The plague struck the population of the region horrifically during the first outbreak in 1348-9, and continued to kill huge numbers and prevent demographic recovery into the early fifteenth century. Slavery was very widespread in Dubrovnik in the thirteenth century (and most of the evidence I have looked at so far dates from this period).  It then seems to have petered out in the fourteenth century (or at least recedes from the records - hence my long 'wasted' hours in the archives recently), becoming prominent again in the late fourteenth and into the fifteenth centuries.  Most historians agree that these demographic shifts help to explain the fluctuating numbers of slaves.  In the early fourteenth century, the population was booming - labour was so cheap that there was little need for slavery, and, in any case, the overseas demand for slaves made them prohibitively expensive.  But as the population dwindled, labour became scarce, and slaves from further and further afield became a useful way to sustain the wealth and prosperity of the powerful city of Dubrovnik.

In western European historiography, there's a prevailing narrative that the Black Death, by making labour scarce, improved the lot of the surviving labourers - they could demand better working conditions, better pay and so on.  Of course it's not so simple as this, and I have always found the description of 'better living standards' a bizarre way to describe the lives of people who would have lost most members of their families.   And students have often very perceptively pointed out in our tutorials on the subject that, whilst the lot of wealthier peasants may have improved (they could afford to take advantage of the new opportunities), the poorest lacked the resources to purchase land, or better their working conditions - those at the bottom of the social heap largely remained exactly where they were (or sank into even more abject poverty).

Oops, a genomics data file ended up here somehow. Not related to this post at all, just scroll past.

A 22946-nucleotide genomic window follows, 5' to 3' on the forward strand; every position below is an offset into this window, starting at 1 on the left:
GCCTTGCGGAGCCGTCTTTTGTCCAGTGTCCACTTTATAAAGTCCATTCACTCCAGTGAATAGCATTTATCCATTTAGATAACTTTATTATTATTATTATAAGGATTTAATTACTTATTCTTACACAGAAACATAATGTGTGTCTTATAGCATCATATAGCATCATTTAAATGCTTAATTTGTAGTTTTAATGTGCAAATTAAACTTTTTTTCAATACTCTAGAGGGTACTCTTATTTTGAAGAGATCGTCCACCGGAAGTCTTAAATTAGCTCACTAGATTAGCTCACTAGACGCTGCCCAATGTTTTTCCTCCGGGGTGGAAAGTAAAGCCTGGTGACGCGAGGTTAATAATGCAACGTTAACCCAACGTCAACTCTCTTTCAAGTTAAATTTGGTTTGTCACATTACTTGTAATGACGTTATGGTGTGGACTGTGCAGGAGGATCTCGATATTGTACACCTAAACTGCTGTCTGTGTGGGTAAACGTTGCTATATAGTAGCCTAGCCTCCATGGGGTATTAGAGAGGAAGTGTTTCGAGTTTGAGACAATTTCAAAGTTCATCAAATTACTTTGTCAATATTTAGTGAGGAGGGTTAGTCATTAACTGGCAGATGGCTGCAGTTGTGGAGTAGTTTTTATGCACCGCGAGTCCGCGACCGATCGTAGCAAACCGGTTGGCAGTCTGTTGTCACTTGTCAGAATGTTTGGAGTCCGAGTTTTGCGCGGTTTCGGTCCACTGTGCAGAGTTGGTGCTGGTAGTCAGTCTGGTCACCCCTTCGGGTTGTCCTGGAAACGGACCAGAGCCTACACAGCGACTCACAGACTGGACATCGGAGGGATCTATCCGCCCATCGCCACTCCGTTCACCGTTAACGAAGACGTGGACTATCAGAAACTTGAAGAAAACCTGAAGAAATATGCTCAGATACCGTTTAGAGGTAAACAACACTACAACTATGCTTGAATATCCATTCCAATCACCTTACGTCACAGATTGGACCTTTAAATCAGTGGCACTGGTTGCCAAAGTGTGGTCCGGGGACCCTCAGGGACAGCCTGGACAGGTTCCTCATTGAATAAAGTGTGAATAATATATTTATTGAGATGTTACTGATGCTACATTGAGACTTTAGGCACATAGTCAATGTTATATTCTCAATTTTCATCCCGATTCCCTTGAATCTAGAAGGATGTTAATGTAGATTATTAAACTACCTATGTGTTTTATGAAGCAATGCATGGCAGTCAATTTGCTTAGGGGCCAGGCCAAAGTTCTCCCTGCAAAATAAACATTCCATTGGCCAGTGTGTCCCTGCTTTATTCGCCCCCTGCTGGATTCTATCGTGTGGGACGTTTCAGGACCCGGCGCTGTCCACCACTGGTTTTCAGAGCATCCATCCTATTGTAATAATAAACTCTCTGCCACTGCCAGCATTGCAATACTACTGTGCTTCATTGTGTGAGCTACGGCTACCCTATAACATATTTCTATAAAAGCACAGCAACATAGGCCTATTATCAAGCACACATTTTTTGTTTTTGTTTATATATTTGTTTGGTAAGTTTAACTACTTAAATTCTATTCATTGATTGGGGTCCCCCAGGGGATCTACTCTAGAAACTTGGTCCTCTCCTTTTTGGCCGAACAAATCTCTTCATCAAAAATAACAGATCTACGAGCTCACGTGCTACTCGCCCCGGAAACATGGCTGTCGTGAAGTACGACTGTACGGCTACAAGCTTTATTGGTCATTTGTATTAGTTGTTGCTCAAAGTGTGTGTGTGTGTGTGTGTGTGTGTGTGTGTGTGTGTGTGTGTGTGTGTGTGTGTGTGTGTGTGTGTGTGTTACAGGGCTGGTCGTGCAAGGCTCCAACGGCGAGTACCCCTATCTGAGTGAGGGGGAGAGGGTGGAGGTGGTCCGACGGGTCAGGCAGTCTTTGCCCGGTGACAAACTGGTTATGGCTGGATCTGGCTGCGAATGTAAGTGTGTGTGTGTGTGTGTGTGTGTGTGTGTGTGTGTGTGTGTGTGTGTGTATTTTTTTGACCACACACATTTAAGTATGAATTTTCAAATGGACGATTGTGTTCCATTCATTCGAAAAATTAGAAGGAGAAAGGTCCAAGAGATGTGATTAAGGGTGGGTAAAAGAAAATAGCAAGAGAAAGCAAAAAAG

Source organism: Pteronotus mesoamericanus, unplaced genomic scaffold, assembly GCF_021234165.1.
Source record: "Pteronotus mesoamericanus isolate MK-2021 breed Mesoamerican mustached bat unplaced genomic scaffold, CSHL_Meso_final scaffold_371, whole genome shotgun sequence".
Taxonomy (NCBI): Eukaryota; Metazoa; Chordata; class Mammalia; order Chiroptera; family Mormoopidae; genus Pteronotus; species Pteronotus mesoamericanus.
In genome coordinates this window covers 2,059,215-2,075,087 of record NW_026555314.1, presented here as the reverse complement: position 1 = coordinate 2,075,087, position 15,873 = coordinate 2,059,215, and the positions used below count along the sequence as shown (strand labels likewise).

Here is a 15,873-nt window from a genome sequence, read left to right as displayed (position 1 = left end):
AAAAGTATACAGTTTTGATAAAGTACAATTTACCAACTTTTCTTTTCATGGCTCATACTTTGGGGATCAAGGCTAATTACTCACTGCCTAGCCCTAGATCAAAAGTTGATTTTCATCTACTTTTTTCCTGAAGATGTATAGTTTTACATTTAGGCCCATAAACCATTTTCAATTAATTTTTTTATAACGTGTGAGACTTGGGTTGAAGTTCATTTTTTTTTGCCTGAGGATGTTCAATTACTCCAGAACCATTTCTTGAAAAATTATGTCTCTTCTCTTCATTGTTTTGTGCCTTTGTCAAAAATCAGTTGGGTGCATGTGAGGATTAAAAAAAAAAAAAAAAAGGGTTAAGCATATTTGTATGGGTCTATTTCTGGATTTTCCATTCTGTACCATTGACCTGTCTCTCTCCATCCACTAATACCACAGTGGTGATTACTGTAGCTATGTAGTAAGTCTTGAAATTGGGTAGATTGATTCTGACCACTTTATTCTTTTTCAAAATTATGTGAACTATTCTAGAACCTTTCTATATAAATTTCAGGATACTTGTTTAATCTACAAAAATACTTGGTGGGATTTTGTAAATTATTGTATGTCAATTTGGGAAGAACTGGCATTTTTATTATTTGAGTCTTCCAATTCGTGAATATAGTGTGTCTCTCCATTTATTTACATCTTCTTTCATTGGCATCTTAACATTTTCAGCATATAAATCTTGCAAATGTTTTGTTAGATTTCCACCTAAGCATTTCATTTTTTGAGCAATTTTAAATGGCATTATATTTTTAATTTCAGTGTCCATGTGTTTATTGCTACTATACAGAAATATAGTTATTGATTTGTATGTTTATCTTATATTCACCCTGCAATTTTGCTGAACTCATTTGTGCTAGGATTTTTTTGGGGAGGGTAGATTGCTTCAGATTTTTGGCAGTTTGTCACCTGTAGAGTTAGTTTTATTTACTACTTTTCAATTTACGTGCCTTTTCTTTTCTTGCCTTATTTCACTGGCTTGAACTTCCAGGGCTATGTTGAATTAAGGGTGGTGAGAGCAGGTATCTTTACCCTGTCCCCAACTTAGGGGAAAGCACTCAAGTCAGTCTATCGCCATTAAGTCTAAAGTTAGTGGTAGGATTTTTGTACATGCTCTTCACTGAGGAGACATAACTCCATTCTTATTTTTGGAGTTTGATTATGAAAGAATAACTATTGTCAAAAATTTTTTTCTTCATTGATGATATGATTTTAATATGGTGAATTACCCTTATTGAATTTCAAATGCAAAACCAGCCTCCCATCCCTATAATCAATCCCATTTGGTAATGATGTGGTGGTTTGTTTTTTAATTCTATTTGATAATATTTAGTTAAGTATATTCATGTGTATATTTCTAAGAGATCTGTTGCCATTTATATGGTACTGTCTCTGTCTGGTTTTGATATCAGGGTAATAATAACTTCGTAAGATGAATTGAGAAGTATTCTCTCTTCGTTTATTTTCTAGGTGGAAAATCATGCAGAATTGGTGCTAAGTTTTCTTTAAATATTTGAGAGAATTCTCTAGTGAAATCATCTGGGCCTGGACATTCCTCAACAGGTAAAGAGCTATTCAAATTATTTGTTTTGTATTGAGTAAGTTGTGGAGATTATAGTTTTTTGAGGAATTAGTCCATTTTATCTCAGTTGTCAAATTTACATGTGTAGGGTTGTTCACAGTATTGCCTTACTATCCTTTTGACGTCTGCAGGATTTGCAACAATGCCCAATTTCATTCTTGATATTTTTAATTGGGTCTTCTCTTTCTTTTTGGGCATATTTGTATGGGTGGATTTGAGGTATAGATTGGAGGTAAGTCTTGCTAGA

The experience of slaves in the fifteenth century provides another useful reminder that not everyone could profit from the new opportunities brought about by mass mortality..  For many, to the grief and trauma of mass death and bereavement, was added the tragedy of enslavement.  Shortage of labour meant, quite simply, that the demand for slaves rose.  Whilst we would hope that a labour shortage would increase the bargaining power of the labourers, if those labourers had nothing to start with, their position was catastrophic.